Ronin Martial Arts Center

(formerly MBC)

Over 30 years teaching experience


Children, Teens & Adults


For "Older" Students Considering Karate or Kickboxing (aka take your excuses & put them in the trash)

If you are reading this, I’m betting you are (like me) over 40. If not – you are still welcome to keep reading- it’s not like 40 has a monopolyon feeling aches & pains, but it sure seems to be one of those milestones that has earned a reputation for being a threshold to middle age & all the joy that comes with it. 

So – if this caught your eye, it’s probably because you have some old injuries, some arthritis, maybe even put on a few pounds over the years.  I have heard so many adults stay, “I’d love to come work out, but I have to get in shape/lose some weight first”.  Horsepuckey (keeping it PG here)!  The way you get back in shape, the way you lose weight, is by starting a physical activity that interests you – something that will keep you motivated and engaged. 

In college, students over a certain age were referred to as "non-traditional", but let me tell you a little something – MOST of the adult students I train with are over 30 – many over 40 (I usually stop asking age at that point). In their 20’s people are often restricted by finances, work/college schedules, social lives, young children etc to train routinely.  But once you hit your 30’s & 40’s you need an outlet and can usually carve out a few hours a week – I can think of no better place to spend those hours than in the dojo (but obviously I’m biased).

So here are a few tips for starting classes whether you are ‘coming back’ or brand new! 

1.Talk to your doctor (sorry – gotta go there).  As with any exercise program, best to get checked out and discuss any medical concerns you may have with your doctor.  He or she should be able to help you outline a sensible fitness plan.

2. Contact Sensei Del Ross to discuss what you are looking to get out of karate &/or kickboxing.  Let him know about any limitations you have and he will work with you to find alternatives.  You are super tight?  He can show you techniques to help increase your flexibility.  Hip or knee issues?  You may find that a front kick works but a round kick doesn’t – that’s okay – you can substitute.  No cardio endurance?  In the beginning, you may need to take a round ‘off’ by slowing down the pace, we understand.  Foot/ankle issues?  While class is traditionally barefoot, you may need to wear a brace or special foot gear – that can all be accommodated.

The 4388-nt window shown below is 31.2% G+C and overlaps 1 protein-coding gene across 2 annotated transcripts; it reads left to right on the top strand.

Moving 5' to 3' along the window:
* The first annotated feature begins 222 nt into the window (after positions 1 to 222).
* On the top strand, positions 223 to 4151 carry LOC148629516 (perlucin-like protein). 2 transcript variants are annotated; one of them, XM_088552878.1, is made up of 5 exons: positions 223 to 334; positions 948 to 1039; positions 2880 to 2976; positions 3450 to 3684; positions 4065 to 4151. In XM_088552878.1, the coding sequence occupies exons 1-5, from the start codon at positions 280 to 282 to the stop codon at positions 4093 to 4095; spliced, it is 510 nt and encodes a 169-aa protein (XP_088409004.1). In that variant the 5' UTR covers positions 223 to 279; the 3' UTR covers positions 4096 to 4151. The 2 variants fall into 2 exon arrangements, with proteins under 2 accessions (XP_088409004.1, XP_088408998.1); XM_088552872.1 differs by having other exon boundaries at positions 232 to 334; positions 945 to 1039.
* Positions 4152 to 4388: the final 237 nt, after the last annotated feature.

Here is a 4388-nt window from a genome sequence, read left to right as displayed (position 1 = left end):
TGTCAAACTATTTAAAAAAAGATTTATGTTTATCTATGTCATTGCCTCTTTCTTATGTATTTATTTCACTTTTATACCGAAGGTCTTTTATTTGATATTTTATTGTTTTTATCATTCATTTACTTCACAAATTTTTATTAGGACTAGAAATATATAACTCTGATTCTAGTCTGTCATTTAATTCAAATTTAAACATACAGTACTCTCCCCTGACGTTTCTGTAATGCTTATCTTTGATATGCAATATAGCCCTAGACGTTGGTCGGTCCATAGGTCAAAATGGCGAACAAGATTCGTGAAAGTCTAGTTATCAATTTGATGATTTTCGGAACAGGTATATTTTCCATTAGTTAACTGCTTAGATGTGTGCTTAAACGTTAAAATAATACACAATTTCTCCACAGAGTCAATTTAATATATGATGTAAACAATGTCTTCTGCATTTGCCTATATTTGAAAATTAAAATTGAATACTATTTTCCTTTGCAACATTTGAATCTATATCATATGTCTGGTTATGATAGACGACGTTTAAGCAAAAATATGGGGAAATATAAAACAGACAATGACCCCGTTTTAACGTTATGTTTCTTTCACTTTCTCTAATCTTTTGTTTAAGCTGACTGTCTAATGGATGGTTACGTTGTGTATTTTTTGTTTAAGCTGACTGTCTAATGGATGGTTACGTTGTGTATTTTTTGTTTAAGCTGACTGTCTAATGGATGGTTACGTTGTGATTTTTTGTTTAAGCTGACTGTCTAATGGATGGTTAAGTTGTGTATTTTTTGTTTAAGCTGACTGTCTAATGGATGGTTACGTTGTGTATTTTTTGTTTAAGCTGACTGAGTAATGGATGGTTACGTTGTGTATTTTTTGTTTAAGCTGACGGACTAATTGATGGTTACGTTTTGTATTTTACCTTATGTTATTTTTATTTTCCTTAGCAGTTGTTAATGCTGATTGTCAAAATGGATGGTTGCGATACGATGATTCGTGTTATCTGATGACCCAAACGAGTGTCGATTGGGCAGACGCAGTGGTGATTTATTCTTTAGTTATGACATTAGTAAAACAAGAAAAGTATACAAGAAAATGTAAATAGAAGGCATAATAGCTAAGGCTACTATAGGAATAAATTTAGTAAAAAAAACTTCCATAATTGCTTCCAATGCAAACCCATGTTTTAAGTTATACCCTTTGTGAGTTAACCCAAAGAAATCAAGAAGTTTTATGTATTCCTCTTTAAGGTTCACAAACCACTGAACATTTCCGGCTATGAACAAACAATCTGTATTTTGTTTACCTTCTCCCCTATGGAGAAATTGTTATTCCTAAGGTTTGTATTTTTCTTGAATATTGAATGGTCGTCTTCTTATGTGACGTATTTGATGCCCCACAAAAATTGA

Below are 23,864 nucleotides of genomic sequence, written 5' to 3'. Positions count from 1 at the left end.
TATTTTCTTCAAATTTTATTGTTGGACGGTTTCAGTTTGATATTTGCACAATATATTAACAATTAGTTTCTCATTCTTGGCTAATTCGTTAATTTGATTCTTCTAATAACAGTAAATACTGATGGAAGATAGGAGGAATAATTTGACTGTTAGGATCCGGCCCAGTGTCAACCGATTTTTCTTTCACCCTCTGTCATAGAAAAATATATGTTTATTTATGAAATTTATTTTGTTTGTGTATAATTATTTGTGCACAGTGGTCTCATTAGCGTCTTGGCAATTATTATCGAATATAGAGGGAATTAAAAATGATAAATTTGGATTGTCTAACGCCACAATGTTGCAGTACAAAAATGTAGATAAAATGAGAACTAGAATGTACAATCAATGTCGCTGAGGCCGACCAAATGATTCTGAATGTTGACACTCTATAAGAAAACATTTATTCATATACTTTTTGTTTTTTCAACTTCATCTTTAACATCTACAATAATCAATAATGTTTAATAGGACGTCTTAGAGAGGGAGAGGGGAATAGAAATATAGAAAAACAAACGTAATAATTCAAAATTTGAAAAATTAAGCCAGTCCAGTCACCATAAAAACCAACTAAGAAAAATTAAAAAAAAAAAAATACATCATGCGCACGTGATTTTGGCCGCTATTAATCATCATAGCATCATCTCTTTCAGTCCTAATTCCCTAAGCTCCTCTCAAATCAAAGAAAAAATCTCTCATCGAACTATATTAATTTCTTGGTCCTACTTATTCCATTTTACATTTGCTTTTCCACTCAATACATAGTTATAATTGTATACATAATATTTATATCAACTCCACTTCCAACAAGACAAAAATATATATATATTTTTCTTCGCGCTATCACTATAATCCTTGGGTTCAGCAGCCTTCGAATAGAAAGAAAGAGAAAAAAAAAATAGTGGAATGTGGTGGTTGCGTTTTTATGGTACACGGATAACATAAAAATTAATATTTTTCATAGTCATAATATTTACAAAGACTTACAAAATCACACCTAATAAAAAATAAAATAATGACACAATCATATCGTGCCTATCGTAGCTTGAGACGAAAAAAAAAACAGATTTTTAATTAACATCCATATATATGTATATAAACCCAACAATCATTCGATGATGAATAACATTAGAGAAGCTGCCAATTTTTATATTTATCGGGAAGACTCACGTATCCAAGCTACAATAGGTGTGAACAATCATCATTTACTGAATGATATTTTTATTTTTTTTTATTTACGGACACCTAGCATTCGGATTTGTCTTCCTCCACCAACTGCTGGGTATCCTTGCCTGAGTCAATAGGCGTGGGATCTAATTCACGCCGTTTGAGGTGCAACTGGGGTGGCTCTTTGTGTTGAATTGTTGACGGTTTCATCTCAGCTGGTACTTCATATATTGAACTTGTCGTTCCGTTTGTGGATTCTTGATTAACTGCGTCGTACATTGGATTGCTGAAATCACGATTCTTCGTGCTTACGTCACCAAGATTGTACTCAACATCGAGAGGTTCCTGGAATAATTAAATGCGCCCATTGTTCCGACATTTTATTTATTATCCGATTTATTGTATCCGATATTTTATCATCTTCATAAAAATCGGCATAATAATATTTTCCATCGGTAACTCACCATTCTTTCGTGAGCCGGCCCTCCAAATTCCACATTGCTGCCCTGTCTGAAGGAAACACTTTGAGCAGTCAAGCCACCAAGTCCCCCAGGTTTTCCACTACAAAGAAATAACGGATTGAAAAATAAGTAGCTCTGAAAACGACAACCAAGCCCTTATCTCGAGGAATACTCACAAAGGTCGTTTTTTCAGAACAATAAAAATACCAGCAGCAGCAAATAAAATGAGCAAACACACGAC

3. Recognize your limitations, set realistic goals.  Too many students pressure themselves to be the athlete they were at 20 or are concerned that by modifying a technique that they are ‘wrong’.  Nonsense!  None of us have the body we had at 20 (some are even better), but that doesn’t mean you can’t achieve strength and physical conditioning. In my late 20’s & early 30’s I trained through 2 pregnancies up to my due dates –  gained over 50 lbs & with a giant belly do you think I didn’t have to modify my work out? Of course I did!  Now I’m 41 and have all sorts of aches and pains, but I work through them and continue to modify my techniques as needed.  Sensei Manuel (Sensei Del Ross’ instructor) was a championship kick-boxer who was later confined to a wheelchair.  He continued his study of martial arts by learning and teaching from his chair.  Anytime I am feeling too achy/tired/injured to train, I remember that he never stopped and suddenly all my excuses seem trivial.  When I put things in perspective, I feel very privileged to have control over my achy limbs and a responsibility to use them to the best of my ability.  The only true sin would be to completely quit or never start.

4. Balancing Training and Family.  I am including this one only because so many people think of family obligations as a limitation, but it doesn’t need to be.  Some parents opt to train with their kids during the children’s karate classes.  Others bring older kids to the kickboxing classes.  My kids sometimes just sit at the desk and work on homework (or play video games – they are addicted). Smaller kids can color or watch videos.  With that being said, carving out a couple hours a week is very realistic & doable for almost everyone.  (Side note: we are located next to a wonderful Chinese restaurant/sushi bar – you can order before class, pick up after class – viola – dinner is served on training nights!  My family does that once a week).

5. If you are really hesitant about starting a class, come in and check it out.  If you are still unsure, consider a few private lessons.   While this is not a necessity, it is an option.  Maybe you trained before and want a few one on one refresher classes to get you back up to speed or maybe you never trained before and would feel more confident learning some basic moves beforehand.  You can contact us to discuss private lessons, but again, this is not necessary, just an option if you are truly concerned about starting off with a regular group class.

6. Don't kid yourself, you will still need to eat a healthy balanced diet.  Just thought I'd throw this out there.  Karate & kickboxing are both great workouts - you will burn calories and will likely give your metabolism a boost, but you still have to put in the right fuel in to get the most benefit out of training.  Eating right will help increase your energy and endurance which leads to better performance in class, and will help you get the best results.  

Did I miss anything?  Are you still reading this thinking, “Yes, but…” – well let me know! You can also call Sensei Del Ross with your concerns; he has taught students of all ages with various challenges –advanced age, wheelchair bound, hearing impaired, and cognitive disabilities.  Anyone that wants to train CAN.  It really is that simple.